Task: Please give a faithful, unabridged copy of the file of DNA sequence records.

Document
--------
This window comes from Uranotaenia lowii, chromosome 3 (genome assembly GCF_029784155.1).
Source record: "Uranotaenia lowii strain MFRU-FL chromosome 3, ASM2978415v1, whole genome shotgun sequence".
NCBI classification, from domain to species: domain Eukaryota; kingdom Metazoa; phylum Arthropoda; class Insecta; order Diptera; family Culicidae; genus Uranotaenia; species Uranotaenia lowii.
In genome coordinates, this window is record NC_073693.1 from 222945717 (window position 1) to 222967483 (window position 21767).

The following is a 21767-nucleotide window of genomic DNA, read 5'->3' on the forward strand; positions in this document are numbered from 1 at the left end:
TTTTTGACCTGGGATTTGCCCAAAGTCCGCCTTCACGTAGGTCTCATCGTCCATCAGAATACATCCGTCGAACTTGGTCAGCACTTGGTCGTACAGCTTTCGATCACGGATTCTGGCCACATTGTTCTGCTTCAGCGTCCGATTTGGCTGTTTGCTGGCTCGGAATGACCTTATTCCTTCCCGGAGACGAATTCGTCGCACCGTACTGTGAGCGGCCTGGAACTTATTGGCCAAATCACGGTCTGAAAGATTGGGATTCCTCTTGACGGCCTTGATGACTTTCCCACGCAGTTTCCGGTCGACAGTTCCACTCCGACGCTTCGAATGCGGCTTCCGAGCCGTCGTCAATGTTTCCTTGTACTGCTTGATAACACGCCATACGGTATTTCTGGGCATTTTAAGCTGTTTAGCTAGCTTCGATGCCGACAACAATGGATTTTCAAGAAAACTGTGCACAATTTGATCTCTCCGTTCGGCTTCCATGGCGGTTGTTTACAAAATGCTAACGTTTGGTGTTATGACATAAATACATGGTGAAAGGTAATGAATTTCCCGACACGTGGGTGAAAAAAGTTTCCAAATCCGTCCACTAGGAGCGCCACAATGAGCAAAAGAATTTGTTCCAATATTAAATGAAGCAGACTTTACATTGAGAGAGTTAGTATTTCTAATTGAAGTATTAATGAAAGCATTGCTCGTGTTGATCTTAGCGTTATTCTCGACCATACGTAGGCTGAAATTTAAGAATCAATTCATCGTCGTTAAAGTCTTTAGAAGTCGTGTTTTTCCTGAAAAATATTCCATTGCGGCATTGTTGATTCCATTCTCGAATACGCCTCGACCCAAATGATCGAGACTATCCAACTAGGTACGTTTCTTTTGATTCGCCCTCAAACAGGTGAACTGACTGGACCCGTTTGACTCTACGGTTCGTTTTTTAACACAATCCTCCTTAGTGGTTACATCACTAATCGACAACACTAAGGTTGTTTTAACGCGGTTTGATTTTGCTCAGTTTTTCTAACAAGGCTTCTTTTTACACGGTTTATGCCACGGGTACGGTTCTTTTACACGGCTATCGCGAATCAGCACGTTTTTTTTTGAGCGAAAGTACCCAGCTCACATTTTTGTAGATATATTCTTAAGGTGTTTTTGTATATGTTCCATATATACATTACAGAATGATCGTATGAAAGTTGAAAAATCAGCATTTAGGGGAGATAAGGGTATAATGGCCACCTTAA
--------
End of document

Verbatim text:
This window comes from Uranotaenia lowii, chromosome 3 (genome assembly GCF_029784155.1).
Source record: "Uranotaenia lowii strain MFRU-FL chromosome 3, ASM2978415v1, whole genome shotgun sequence".
NCBI classification, from domain to species: domain Eukaryota; kingdom Metazoa; phylum Arthropoda; class Insecta; order Diptera; family Culicidae; genus Uranotaenia; species Uranotaenia lowii.
In genome coordinates, this window is record NC_073693.1 from 222945717 (window position 1) to 222967483 (window position 21767).

The following is a 21767-nucleotide window of genomic DNA, read 5'->3' on the forward strand; positions in this document are numbered from 1 at the left end:
TTTTTGACCTGGGATTTGCCCAAAGTCCGCCTTCACGTAGGTCTCATCGTCCATCAGAATACATCCGTCGAACTTGGTCAGCACTTGGTCGTACAGCTTTCGATCACGGATTCTGGCCACATTGTTCTGCTTCAGCGTCCGATTTGGCTGTTTGCTGGCTCGGAATGACCTTATTCCTTCCCGGAGACGAATTCGTCGCACCGTACTGTGAGCGGCCTGGAACTTATTGGCCAAATCACGGTCTGAAAGATTGGGATTCCTCTTGACGGCCTTGATGACTTTCCCACGCAGTTTCCGGTCGACAGTTCCACTCCGACGCTTCGAATGCGGCTTCCGAGCCGTCGTCAATGTTTCCTTGTACTGCTTGATAACACGCCATACGGTATTTCTGGGCATTTTAAGCTGTTTAGCTAGCTTCGATGCCGACAACAATGGATTTTCAAGAAAACTGTGCACAATTTGATCTCTCCGTTCGGCTTCCATGGCGGTTGTTTACAAAATGCTAACGTTTGGTGTTATGACATAAATACATGGTGAAAGGTAATGAATTTCCCGACACGTGGGTGAAAAAAGTTTCCAAATCCGTCCACTAGGAGCGCCACAATGAGCAAAAGAATTTGTTCCAATATTAAATGAAGCAGACTTTACATTGAGAGAGTTAGTATTTCTAATTGAAGTATTAATGAAAGCATTGCTCGTGTTGATCTTAGCGTTATTCTCGACCATACGTAGGCTGAAATTTAAGAATCAATTCATCGTCGTTAAAGTCTTTAGAAGTCGTGTTTTTCCTGAAAAATATTCCATTGCGGCATTGTTGATTCCATTCTCGAATACGCCTCGACCCAAATGATCGAGACTATCCAACTAGGTACGTTTCTTTTGATTCGCCCTCAAACAGGTGAACTGACTGGACCCGTTTGACTCTACGGTTCGTTTTTTAACACAATCCTCCTTAGTGGTTACATCACTAATCGACAACACTAAGGTTGTTTTAACGCGGTTTGATTTTGCTCAGTTTTTCTAACAAGGCTTCTTTTTACACGGTTTATGCCACGGGTACGGTTCTTTTACACGGCTATCGCGAATCAGCACGTTTTTTTTTGAGCGAAAGTACCCAGCTCACATTTTTGTAGATATATTCTTAAGGTGTTTTTGTATATGTTCCATATATACATTACAGAATGATCGTATGAAAGTTGAAAAATCAGCATTTAGGGGAGATAAGGGTATAATGGCCACCTTAA